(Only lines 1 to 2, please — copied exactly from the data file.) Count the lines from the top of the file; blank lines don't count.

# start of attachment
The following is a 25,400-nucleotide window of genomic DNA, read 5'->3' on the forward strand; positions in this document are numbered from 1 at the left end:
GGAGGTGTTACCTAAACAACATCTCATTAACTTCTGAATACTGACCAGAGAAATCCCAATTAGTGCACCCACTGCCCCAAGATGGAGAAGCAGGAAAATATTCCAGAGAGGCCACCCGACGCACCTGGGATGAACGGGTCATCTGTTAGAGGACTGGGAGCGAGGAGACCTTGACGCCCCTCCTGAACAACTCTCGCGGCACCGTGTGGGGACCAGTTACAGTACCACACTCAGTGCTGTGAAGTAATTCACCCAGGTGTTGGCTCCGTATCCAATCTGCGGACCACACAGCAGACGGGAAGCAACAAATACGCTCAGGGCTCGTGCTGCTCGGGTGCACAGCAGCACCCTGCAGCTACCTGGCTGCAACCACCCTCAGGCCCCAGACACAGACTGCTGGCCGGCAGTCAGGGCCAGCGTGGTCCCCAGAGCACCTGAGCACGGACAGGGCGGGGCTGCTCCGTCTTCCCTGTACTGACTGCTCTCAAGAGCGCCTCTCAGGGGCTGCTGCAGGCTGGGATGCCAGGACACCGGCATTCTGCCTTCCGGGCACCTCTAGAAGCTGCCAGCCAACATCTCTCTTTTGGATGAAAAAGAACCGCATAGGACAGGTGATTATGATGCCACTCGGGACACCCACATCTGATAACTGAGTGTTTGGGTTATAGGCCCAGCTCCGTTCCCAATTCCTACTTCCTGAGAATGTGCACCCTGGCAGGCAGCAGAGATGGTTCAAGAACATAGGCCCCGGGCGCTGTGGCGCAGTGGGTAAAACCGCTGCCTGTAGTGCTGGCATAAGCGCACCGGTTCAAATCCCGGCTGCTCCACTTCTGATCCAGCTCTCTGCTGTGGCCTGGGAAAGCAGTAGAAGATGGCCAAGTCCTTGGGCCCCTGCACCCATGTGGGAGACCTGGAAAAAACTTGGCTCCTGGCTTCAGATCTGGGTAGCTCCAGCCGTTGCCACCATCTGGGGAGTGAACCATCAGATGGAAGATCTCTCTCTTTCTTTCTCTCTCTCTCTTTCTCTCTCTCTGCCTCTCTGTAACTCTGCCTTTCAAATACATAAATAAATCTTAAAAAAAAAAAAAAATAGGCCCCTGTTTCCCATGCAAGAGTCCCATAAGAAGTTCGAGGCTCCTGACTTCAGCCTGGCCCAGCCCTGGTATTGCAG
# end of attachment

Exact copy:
The following is a 25,400-nucleotide window of genomic DNA, read 5'->3' on the forward strand; positions in this document are numbered from 1 at the left end:
GGAGGTGTTACCTAAACAACATCTCATTAACTTCTGAATACTGACCAGAGAAATCCCAATTAGTGCACCCACTGCCCCAAGATGGAGAAGCAGGAAAATATTCCAGAGAGGCCACCCGACGCACCTGGGATGAACGGGTCATCTGTTAGAGGACTGGGAGCGAGGAGACCTTGACGCCCCTCCTGAACAACTCTCGCGGCACCGTGTGGGGACCAGTTACAGTACCACACTCAGTGCTGTGAAGTAATTCACCCAGGTGTTGGCTCCGTATCCAATCTGCGGACCACACAGCAGACGGGAAGCAACAAATACGCTCAGGGCTCGTGCTGCTCGGGTGCACAGCAGCACCCTGCAGCTACCTGGCTGCAACCACCCTCAGGCCCCAGACACAGACTGCTGGCCGGCAGTCAGGGCCAGCGTGGTCCCCAGAGCACCTGAGCACGGACAGGGCGGGGCTGCTCCGTCTTCCCTGTACTGACTGCTCTCAAGAGCGCCTCTCAGGGGCTGCTGCAGGCTGGGATGCCAGGACACCGGCATTCTGCCTTCCGGGCACCTCTAGAAGCTGCCAGCCAACATCTCTCTTTTGGATGAAAAAGAACCGCATAGGACAGGTGATTATGATGCCACTCGGGACACCCACATCTGATAACTGAGTGTTTGGGTTATAGGCCCAGCTCCGTTCCCAATTCCTACTTCCTGAGAATGTGCACCCTGGCAGGCAGCAGAGATGGTTCAAGAACATAGGCCCCGGGCGCTGTGGCGCAGTGGGTAAAACCGCTGCCTGTAGTGCTGGCATAAGCGCACCGGTTCAAATCCCGGCTGCTCCACTTCTGATCCAGCTCTCTGCTGTGGCCTGGGAAAGCAGTAGAAGATGGCCAAGTCCTTGGGCCCCTGCACCCATGTGGGAGACCTGGAAAAAACTTGGCTCCTGGCTTCAGATCTGGGTAGCTCCAGCCGTTGCCACCATCTGGGGAGTGAACCATCAGATGGAAGATCTCTCTCTTTCTTTCTCTCTCTCTCTTTCTCTCTCTCTGCCTCTCTGTAACTCTGCCTTTCAAATACATAAATAAATCTTAAAAAAAAAAAAAAATAGGCCCCTGTTTCCCATGCAAGAGTCCCATAAGAAGTTCGAGGCTCCTGACTTCAGCCTGGCCCAGCCCTGGTATTGCAG